In the professional development seminars I was giving around Australia and New Zealand (and in Malaysia in 2006) I kept talking about teaching roughly a piece a week (the origin of the 40 Piece Challenge number – there being roughly 40 teaching weeks in the Australian school year) in order for students to be developing all-round keyboard musicianship and knowledge.

In 2009 I started this blog, and very soon began writing about the principles involved in teaching students to be learning a wide variety of repertoire right from the beginning, and discussing the benefits this approach brings.

In January 2010 I did a tour with Samantha Coates of Blitzbooks fame and with Abe Cytrynowski, of ScaleCards fame (both Sam and Abe are the brains behind the amazing ScaleBlitzer app), and my part of the day long seminar was to talk about this idea of a repertoire-rich approach to teaching. By this stage there were teachers present who could testify to the impact of teaching LOTS of pieces each year to their students, and by this stage I couldn’t ever imagine going back to the way I’d taught before and the repertoire-rich teachers agreed: how tedious that would be!

In January 2011 I did a tour with Gayle Kowalchyk and Dan Coates, a series of day-long seminars organised by Alfred. My job was to be the MC and – you guessed it – to talk about repertoire-rich teaching and learning. A whole new teaching crowd came along to these seminars. Teachers who’d never heard me talk about this approach before. One of them quizzed me hard on the day he attended in Melbourne, and a year later he wrote this blog post.

I was writing some articles for Piano Teacher Magazine, and the editor, Gina Wake, and I discussed the magazine backing this repertoire-rich approach, and next thing the 40 Piece Challenge was born. And that’s all it was – a challenge to teachers to change their teaching, to commit to not being limited to one set of exam pieces and a couple of Christmas carols each year. No rewards or prizes. Just a challenge.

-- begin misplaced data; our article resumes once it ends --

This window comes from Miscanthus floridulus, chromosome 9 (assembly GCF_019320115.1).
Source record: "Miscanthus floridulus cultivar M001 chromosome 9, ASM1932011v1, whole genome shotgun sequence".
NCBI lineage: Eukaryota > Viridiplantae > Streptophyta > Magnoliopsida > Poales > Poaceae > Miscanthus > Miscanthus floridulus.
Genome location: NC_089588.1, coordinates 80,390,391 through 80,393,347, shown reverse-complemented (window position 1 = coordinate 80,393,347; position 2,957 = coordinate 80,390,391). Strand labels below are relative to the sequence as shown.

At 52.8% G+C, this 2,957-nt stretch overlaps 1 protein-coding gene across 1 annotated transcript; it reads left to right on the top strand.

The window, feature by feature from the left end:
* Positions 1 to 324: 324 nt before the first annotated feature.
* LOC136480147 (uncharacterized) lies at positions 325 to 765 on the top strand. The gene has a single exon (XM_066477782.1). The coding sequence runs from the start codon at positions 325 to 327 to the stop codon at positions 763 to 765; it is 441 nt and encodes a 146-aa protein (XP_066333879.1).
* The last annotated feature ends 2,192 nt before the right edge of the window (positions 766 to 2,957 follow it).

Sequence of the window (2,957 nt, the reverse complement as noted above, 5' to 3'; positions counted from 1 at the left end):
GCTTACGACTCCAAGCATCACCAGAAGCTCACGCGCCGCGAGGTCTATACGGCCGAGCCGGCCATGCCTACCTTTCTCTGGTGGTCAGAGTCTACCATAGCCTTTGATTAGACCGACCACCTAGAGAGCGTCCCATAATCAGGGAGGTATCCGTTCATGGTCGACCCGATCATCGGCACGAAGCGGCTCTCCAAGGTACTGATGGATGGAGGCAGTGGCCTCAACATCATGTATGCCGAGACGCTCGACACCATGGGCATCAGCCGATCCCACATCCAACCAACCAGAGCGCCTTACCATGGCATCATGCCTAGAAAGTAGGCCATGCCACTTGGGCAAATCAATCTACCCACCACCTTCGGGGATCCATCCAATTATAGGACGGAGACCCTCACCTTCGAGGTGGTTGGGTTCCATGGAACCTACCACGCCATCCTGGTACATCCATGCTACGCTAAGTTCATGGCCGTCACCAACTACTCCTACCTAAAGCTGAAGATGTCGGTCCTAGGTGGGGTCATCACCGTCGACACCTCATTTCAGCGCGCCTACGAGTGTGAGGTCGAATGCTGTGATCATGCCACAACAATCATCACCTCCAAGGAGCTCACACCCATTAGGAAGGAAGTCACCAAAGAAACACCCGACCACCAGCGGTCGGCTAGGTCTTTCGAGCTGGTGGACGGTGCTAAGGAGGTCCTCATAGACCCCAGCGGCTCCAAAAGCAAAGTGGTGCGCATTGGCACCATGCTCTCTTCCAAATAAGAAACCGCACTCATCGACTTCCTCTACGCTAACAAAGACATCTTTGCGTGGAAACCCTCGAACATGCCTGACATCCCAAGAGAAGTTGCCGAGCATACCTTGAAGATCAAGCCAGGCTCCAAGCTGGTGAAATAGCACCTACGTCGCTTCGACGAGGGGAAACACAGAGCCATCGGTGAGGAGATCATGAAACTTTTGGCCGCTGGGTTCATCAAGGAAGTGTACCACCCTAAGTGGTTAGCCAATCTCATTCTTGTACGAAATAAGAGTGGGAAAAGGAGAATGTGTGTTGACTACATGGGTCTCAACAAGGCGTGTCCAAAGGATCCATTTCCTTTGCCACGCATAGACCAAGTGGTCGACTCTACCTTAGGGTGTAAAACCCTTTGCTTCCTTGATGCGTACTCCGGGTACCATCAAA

Then I was at NCKP in July 2013, and had a fabulous dinner with some of North America’s most fabulous piano pedagogy writers: Diane Hidy, Forrest Kinney and Wendy Stevens. I told my dinner companions about the 40 Piece Challenge. Cool idea, they all said, and Wendy said, hmm, I’d like to do a 30 Piece Challenge with my students this year… She blogged about it and instantly the 40 Piece Challenge had gone global, albeit with a numeral change.

By the time September 2014 rolled around the Northern Hemisphere was gearing up for its second year of 40/30 Piece Challenges, and teachers were blogging about their experiences over the previous academic year. This mid-19th century idea had gone full 21st century.

So here we are. February 2015. There are now students who began learning this way, who have no idea what it might be like to only learn 10, 8, 5 pieces a year,  who are old enough and advanced enough to begin teaching students of their own.

It’s global, and it’s now generational.

And this is the story of how the 40 Piece Challenge began.

 

The Hal Leonard Australia 40 Piece Challenge 2013: suggestions for getting started

The Hal Leonard Australia 40 Piece Challenge 2013: suggestions for getting started

In 2013 Hal Leonard Australia is running a 40 Piece Challenge. And I’m very excited by this news.

The challenge is to teachers primarily – can your students each learn at least 40 new pieces in 2013?!